Several versions of Linux have been ported to the Banana Pi. Two of the most commonly used are Raspbian and Lubuntu. Raspbian is a simple version of Linux originally developed for the Banana Pi.
Lubuntu is a compact version of Ubuntu designed for running on lower spec hardware than a typical PC. The procedure for setting up either version of Linux is the same.
Linux disk images can be downloaded from Lemaker's web site. The files are in the .tgz (tar and gzip) file format, so if you're using a Windows computer to prepare the card, you'll need to install 7 Zip in order to unpack the archive. If you're using a Linux PC, you can just use the archive manager supplied with your distribution.
Once you have extracted the .img file from the .tgz archive, you need to burn it to your SD card.
The minimum size needed for the Raspbian and Lubuntu images is 4GB. It's recommended that you use class 10 SD cards for better performance. I'm using an 8GB SanDisk Ultra SDHC card.
If you already have an existing Linux distribution installed on your SD card (for example, if you've been using your SD card with a Raspberry Pi), it is recommended that you wipe existing paritions using GParted. You don't need to create a new partition, just delete the old ones. The necessary partitions will be created when the image is burnt to the card.
Insert your SD card into your PC's SD slot (or use an adapter). On my PC, the SD card shows up as /dev/sde. It's important to correctly determine which device in /dev represents your SD card. If you write the image to the wrong one, you may corrupt your PC's hard disk. If your PC automatically mounts the card you should unmount it.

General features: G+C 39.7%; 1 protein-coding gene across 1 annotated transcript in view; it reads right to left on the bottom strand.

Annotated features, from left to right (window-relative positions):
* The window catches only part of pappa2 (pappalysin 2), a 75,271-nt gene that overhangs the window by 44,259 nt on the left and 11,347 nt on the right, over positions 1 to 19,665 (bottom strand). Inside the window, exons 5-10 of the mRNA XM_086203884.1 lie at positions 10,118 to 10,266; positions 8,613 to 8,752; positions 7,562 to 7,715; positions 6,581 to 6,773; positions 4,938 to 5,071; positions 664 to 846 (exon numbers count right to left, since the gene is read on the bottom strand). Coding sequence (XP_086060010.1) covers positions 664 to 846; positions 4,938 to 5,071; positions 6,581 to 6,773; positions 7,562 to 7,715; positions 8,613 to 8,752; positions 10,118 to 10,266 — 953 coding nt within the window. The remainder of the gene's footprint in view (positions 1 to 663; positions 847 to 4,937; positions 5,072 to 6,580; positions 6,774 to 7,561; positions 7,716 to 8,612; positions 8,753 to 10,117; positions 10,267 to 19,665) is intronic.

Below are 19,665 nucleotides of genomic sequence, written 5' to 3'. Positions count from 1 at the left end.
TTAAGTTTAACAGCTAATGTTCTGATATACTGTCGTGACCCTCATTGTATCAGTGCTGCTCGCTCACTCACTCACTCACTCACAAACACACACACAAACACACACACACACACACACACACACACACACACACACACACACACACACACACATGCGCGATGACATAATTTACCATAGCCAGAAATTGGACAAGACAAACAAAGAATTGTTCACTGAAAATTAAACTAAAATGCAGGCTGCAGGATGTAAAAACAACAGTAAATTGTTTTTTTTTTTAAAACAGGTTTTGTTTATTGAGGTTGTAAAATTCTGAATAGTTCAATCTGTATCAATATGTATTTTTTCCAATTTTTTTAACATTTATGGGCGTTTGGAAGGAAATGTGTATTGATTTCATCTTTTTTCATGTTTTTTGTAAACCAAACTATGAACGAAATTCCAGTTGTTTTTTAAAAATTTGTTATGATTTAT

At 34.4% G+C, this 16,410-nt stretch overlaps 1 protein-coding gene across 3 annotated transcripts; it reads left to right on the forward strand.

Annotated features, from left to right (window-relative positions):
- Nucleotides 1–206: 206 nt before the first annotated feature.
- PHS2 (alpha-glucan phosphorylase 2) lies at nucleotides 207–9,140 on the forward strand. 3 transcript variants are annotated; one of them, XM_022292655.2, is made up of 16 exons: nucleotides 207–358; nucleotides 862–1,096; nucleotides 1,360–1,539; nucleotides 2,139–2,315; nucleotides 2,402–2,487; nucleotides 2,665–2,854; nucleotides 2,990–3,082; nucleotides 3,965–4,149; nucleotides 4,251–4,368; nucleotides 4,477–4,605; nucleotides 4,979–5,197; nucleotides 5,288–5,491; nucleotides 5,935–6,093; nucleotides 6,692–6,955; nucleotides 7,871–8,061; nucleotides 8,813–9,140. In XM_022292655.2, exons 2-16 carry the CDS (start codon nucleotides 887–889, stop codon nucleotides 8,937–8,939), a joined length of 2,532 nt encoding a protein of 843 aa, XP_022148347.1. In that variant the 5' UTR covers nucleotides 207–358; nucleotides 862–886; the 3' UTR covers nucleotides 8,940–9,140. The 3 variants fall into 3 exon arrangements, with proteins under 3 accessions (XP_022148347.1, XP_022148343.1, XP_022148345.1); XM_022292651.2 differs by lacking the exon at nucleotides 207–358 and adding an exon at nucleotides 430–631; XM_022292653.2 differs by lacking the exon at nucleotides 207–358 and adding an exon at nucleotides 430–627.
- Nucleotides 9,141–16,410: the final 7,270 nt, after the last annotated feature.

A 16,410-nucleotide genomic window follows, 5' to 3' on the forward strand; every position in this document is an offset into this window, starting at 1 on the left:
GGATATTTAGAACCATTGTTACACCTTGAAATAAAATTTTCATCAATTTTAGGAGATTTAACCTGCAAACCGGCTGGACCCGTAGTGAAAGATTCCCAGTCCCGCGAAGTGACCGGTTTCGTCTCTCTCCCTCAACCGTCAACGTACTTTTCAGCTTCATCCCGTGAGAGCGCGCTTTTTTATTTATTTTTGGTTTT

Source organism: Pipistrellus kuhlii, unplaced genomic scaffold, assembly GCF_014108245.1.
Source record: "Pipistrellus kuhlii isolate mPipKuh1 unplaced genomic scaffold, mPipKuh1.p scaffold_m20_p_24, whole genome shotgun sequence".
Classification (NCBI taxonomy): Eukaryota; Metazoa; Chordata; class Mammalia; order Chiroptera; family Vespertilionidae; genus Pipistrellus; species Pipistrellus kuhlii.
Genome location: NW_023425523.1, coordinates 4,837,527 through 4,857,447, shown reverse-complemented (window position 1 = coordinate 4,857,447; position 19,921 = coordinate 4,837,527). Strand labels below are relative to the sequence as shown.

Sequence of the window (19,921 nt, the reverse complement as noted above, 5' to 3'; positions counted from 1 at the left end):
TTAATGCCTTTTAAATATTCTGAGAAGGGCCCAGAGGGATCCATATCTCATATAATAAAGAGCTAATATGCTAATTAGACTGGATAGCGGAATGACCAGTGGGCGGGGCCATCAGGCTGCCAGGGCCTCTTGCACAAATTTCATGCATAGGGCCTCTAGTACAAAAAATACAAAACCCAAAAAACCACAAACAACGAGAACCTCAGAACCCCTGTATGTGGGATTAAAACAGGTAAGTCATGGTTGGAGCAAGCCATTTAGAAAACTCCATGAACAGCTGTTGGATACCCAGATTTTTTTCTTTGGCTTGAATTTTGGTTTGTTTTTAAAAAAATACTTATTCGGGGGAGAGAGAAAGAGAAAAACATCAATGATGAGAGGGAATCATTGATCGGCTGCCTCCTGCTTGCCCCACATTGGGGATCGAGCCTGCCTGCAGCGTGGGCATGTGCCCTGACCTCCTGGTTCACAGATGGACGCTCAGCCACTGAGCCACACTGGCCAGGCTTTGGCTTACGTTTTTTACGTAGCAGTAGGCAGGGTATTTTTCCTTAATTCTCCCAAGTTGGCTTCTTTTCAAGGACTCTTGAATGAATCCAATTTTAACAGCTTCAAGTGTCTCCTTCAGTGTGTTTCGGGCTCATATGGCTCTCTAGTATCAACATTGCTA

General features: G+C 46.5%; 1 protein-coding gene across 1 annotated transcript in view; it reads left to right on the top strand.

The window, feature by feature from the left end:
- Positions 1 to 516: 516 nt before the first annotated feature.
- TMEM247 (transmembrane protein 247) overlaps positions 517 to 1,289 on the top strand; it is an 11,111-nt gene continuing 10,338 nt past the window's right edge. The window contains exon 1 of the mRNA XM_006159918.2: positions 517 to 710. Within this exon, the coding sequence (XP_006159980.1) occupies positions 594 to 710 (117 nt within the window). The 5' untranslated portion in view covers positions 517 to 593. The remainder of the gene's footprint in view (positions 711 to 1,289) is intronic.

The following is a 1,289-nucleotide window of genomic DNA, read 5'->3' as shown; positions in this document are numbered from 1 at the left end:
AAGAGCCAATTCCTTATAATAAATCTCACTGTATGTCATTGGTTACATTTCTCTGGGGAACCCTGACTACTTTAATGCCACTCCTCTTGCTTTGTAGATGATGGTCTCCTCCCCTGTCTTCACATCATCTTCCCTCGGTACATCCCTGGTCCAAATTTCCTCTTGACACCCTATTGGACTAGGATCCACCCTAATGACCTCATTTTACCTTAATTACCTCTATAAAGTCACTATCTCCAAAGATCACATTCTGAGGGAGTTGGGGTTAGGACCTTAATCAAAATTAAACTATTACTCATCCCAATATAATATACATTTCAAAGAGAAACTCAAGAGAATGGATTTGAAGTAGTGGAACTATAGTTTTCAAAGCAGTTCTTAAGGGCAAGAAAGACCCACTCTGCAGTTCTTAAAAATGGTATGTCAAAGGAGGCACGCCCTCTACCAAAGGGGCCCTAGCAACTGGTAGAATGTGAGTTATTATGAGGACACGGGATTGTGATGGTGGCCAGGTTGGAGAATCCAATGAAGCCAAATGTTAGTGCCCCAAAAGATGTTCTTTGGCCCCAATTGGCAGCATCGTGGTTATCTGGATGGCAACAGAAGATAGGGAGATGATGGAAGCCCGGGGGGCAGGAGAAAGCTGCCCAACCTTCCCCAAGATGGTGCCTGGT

The dd command is used to write an image to the SD card. This command writes the Raspbian image to the card:
...and this command writes the Lubuntu image:
I'm using a USB Wifi dongle to connect my Banana Pi to my home network, and I also plan to use a mouse and keyboard with my Pi. Since it only has two USB sockets, I've connected a USB hub to my Pi and plugged in the mouse, keyboard and wifi dongle to the hub. I'm using a powered hub so that the USB devices don't draw power from the Banana Pi. I connected the Banana Pi to a monitor using an HDMI cable with a DVI adapter.
Image courtesy of Lemaker.
Connect the power cable last. After a few seconds you should see boot messages scrolling up the screen. If you have installed the Lubuntu image, you'll be prompted for a password. Enter bananapi.
If there is an ethernet cable attached to your Pi when it boots up, an IP address will be allocated by DHCP.
If you're not using ethernet and you have a USB wifi dongle attached to your Pi via a USB hub, you will need to enter a security key. You can get the security key by looking at the settings in your home router.
In Raspbian you need to double click on the wifi icon on the desktop. A window will appear with a Scan button. Click on the scan button, and wait for your wifi access point to be listed. Double click on your access point and enter the security key in the window that pops up.
In Lubuntu, there's a networking icon in the bottom right hand corner of the screen. Clicking on this will display a menu with various networking options. Available access points should be listed in this menu (if not, look for a search option). Click on the access point, and enter the security key when prompted.
Use these commands to download the latest patches and updates:
The first time you do this, it will take a long time to install all the available updates. You should update your Banana Pi regularly to make sure you get security patches. You should also update your Banana Pi before you install new software.
Use this command to shutdown your Pi:
or this command to reboot it:
See also: Banana Pi quick start
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